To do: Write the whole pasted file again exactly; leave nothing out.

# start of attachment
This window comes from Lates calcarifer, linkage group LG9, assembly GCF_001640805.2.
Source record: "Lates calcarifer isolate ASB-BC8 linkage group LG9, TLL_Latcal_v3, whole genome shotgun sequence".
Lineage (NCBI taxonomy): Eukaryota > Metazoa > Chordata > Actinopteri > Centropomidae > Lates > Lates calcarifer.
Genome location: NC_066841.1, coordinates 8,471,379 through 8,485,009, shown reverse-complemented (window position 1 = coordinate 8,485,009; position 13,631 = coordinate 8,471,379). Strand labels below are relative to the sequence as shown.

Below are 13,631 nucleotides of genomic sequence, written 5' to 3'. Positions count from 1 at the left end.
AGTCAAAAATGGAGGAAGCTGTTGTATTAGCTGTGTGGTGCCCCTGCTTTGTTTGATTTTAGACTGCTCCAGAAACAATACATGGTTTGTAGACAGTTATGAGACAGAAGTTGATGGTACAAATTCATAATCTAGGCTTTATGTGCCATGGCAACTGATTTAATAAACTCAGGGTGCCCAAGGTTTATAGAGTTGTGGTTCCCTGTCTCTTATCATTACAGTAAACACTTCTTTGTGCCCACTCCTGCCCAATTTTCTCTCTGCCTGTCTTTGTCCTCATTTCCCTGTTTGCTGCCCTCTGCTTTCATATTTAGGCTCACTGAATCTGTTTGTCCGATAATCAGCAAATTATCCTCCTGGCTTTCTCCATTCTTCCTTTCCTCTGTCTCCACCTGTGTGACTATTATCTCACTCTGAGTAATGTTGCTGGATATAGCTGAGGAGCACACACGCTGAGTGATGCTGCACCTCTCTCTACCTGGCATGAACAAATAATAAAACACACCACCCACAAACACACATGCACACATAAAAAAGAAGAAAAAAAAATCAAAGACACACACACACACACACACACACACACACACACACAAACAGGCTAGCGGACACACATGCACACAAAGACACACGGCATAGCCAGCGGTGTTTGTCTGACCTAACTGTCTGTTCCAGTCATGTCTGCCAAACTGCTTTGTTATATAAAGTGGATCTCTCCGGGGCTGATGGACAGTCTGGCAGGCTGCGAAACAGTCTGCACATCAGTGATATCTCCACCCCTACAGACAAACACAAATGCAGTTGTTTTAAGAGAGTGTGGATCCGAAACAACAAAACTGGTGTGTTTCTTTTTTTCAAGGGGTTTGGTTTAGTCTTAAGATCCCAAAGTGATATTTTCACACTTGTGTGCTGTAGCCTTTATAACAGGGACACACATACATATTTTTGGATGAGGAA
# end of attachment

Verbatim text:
This window comes from Lates calcarifer, linkage group LG9, assembly GCF_001640805.2.
Source record: "Lates calcarifer isolate ASB-BC8 linkage group LG9, TLL_Latcal_v3, whole genome shotgun sequence".
Lineage (NCBI taxonomy): Eukaryota > Metazoa > Chordata > Actinopteri > Centropomidae > Lates > Lates calcarifer.
Genome location: NC_066841.1, coordinates 8,471,379 through 8,485,009, shown reverse-complemented (window position 1 = coordinate 8,485,009; position 13,631 = coordinate 8,471,379). Strand labels below are relative to the sequence as shown.

Below are 13,631 nucleotides of genomic sequence, written 5' to 3'. Positions count from 1 at the left end.
AGTCAAAAATGGAGGAAGCTGTTGTATTAGCTGTGTGGTGCCCCTGCTTTGTTTGATTTTAGACTGCTCCAGAAACAATACATGGTTTGTAGACAGTTATGAGACAGAAGTTGATGGTACAAATTCATAATCTAGGCTTTATGTGCCATGGCAACTGATTTAATAAACTCAGGGTGCCCAAGGTTTATAGAGTTGTGGTTCCCTGTCTCTTATCATTACAGTAAACACTTCTTTGTGCCCACTCCTGCCCAATTTTCTCTCTGCCTGTCTTTGTCCTCATTTCCCTGTTTGCTGCCCTCTGCTTTCATATTTAGGCTCACTGAATCTGTTTGTCCGATAATCAGCAAATTATCCTCCTGGCTTTCTCCATTCTTCCTTTCCTCTGTCTCCACCTGTGTGACTATTATCTCACTCTGAGTAATGTTGCTGGATATAGCTGAGGAGCACACACGCTGAGTGATGCTGCACCTCTCTCTACCTGGCATGAACAAATAATAAAACACACCACCCACAAACACACATGCACACATAAAAAAGAAGAAAAAAAAATCAAAGACACACACACACACACACACACACACACACACACACAAACAGGCTAGCGGACACACATGCACACAAAGACACACGGCATAGCCAGCGGTGTTTGTCTGACCTAACTGTCTGTTCCAGTCATGTCTGCCAAACTGCTTTGTTATATAAAGTGGATCTCTCCGGGGCTGATGGACAGTCTGGCAGGCTGCGAAACAGTCTGCACATCAGTGATATCTCCACCCCTACAGACAAACACAAATGCAGTTGTTTTAAGAGAGTGTGGATCCGAAACAACAAAACTGGTGTGTTTCTTTTTTTCAAGGGGTTTGGTTTAGTCTTAAGATCCCAAAGTGATATTTTCACACTTGTGTGCTGTAGCCTTTATAACAGGGACACACATACATATTTTTGGATGAGGAA